Product Listing

FUJIFILM XF1 - Retro Compact Shooter

By Michael Low & Hafeez Sim - 13 Mar 2013

Introduction, Design and Handling


It’s been a bumper crop for advanced compacts this year, with the majority of the camera manufacturers releasing an advanced compact model or updating their existing one. Even though the advanced compact segment is a niche segment of the standard point-and-shoot camera market, with almost all the camera manufacturers joining the fray it’s pretty tough for the average consumer to distinguish one model from the next.

This year’s focus is on fast lenses, with all the models capable of shooting at F/1.8 at the very least. So how have the various brands differentiated themselves? Sony has opted for a larger sensor in the Sony Cyber-shot RX100, while the Canon PowerShot S110 has dropped GPS in favor of Wi-Fi capability while retaining an affordable price tag. Both the Panasonic LUMIX DMC-LX7 and Samsung EX2F are capable of shooting at F1.4. FUJIFILM has decided to release an advanced compact under their X- series, the XF1, and today we will be sharing our evaluation of it.

FUJIFILM’s X-series cameras have always sported retro-looks combined with a modern feature set, thus we weren’t surprised to find out that the new FUJIFILM XF1 sports the same popular combination that the X-series is known for.

The FUJIFILM XF1 sports retro good looks similar to its siblings in the X-series

Featuring a 25-100mm zoom with an aperture of F1.8 on the wide end, the XF1 is the only advanced compact to sport retro-licious rangefinder looks. However, it also faces strong competition this year from the other advanced compacts that have been released. So will its vintage styling and feature set mark it as a strong competitor? Let's find out.


Design and Handling

The XF1 looks impressive with its aluminium and synthetic leather body, which is reminiscent of old rangefinder cameras. The XF1 is also lighter than it looks, so unfortunately its build quality didn’t feel as 'robust' as some other competitors. Despite this shortcoming, we have to admit that the design of the XF1 definitely bucks the trend when it comes to the standard compact camera design. And even though the XF1 is an advanced compact camera, the top of the XF1 only has a single mode dial in addition to the function button (denoted as 'Fn') and pop-up flash. The Fn button is set to adjust ISO by default, though you can of course assign other settings to it.

The XF1 has a very clean look and the top of the camera sports just one mode dial in addition to the pop-up flash and the small Fn button, which is set by default to adjust ISO settings

The flash isn't motorized, so you will have to pop it manually by sliding the switch behind it

New users may have trouble powering up the camera; we realized the XF1 did not have a power button. After spending five minutes trying to determine if we overlooked the power button or perhaps we had somehow received a lemon by mistake, we gave up and referred to the user manual. It turns out that the lens has to be twisted slightly to the left and pulled out, which will set it to Standby mode. Following that, you can power it on by twisting the lens further left.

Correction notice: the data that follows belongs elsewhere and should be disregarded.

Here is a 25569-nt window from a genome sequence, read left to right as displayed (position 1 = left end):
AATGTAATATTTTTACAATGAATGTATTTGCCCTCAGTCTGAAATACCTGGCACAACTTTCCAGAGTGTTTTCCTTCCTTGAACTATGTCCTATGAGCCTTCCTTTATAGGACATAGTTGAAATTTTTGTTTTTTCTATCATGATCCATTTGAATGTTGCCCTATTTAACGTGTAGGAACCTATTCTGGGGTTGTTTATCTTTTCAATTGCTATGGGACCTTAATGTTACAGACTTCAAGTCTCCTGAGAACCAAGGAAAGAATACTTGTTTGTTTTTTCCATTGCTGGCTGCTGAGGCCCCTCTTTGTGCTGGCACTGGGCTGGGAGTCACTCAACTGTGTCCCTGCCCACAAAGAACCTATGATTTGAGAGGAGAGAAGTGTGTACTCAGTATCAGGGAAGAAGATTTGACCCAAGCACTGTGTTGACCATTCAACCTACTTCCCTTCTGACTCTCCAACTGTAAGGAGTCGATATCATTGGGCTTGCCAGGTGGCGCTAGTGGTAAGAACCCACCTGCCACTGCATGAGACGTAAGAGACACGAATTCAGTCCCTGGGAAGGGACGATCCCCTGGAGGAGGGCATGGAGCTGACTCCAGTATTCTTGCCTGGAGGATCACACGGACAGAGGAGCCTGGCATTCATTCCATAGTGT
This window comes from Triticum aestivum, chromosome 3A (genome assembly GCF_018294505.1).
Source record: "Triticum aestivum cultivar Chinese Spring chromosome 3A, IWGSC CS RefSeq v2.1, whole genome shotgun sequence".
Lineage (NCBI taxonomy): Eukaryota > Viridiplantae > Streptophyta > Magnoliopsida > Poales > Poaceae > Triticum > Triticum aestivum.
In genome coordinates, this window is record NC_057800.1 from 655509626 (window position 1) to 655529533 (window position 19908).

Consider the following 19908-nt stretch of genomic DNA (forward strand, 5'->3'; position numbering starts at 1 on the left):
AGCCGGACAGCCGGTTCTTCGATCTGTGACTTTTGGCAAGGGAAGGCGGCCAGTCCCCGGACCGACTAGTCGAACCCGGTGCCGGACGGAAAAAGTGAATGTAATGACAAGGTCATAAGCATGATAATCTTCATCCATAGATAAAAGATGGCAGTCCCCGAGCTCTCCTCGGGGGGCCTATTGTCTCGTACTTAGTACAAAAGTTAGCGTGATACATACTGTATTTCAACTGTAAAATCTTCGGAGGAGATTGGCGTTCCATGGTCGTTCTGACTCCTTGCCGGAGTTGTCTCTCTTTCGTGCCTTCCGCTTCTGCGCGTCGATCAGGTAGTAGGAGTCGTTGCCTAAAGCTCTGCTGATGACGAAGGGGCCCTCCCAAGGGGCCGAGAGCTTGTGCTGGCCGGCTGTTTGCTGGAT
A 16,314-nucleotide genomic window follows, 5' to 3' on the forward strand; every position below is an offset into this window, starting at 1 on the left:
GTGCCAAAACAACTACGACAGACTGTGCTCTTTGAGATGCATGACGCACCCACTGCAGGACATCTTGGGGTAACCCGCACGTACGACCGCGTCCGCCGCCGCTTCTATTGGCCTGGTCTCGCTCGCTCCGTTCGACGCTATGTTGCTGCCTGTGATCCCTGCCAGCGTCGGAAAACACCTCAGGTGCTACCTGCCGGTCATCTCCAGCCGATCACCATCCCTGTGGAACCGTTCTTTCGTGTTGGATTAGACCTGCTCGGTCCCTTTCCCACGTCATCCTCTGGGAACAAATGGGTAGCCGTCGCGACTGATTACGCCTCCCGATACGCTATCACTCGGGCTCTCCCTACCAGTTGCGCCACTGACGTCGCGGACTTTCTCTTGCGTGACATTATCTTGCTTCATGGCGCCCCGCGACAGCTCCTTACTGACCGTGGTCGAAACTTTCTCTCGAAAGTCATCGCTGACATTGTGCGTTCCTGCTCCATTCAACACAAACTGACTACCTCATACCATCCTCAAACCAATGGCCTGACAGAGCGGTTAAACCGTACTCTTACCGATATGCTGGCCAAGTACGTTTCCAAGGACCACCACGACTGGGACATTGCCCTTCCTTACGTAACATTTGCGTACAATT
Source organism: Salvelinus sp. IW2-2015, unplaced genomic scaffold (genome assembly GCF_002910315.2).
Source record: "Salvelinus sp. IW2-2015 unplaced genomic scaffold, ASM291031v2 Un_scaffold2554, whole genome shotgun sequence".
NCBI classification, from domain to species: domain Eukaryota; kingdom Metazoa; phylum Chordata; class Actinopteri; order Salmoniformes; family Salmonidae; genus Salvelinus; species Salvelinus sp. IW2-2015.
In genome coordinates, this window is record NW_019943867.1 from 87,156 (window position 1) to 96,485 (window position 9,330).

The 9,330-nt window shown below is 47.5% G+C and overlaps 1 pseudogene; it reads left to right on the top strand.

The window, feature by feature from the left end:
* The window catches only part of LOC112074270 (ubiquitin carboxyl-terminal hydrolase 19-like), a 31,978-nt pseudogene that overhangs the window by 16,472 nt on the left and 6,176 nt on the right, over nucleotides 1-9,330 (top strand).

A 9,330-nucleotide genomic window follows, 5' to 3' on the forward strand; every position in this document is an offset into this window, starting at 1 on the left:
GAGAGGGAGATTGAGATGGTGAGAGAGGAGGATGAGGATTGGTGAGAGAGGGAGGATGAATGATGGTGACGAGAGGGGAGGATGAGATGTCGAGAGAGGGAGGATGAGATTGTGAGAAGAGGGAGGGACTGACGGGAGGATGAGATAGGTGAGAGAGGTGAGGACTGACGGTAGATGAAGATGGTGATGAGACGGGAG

While you do get used to powering up the camera this way, we felt a simple power button would have been more straightforward. Turning the lens barrel, pulling it out and then turning it again definitely takes more time than just pressing a button and we foresee a few missed shots because of this. Indeed, we encountered such situations when we were in a hurry to power up the camera, which ended up having to zoom back out because we turned the lens barrel a little too much to the left, thus zooming in accidentally. On the subject of zooming in, with the XF1, it is a manual affair; there are no buttons or switches to press to zoom in, so you will have to keep both hands on the camera to shoot most of the time.

This is how the XF1 looks when powered down. In order to turn on the camera, you will have to pull out the lens barrel and twist it left.

With an extending lens barrel and a rotating zoom ring, the XF1 requires both hands on the camera to shoot

The rear of the XF1 looks just as simple and unassuming at its frontal view

Turning the camera to the rear revealed the 3-inch 460k-dot screen. There are two dials on the rear, one is the familiar control wheel, while the other wheel (called the command dial) is located next to the thumb rest, which allows users to change the settings of the current shooting mode. This command dial is placed in a very handy position; users can adjust aperture or shutter speeds quickly. In a bid to retain the classic rangefinder design, there is no finger grip on the camera and the thumb rest on the rear is in fact, a small bump. But the synthetic leather does lend some grip to the camera, so the XF1 feels less slippery than some of its competitors. 

The XF1's has yet another function button at the rear that's denoted as te E-Fn button, but its implementation is slightly different than the Fn button on the top panel. When pressing the E-Fn button, the four buttons around the control wheel, the playback button and the movie button all temporarily take on new functions, which are displayed onscreen. You can assign many functions to the various buttons, which makes the XF1 one of the more easily customizable advanced compact cameras around. Navigation of the camera's menus are quite simple, with all the related settings grouped together, so you won't be spending too much time diving into various sub-menus.

You can assign various functions such as ISO, white balance, image quality to the four buttons around the control ring as well as the playback and movie button. Pressing the E-Fn button lets you access these functions temporarily.